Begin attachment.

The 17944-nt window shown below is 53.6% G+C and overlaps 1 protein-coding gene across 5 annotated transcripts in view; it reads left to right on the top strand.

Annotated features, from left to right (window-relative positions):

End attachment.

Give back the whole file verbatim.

The 17944-nt window shown below is 53.6% G+C and overlaps 1 protein-coding gene across 5 annotated transcripts in view; it reads left to right on the top strand.

Annotated features, from left to right (window-relative positions):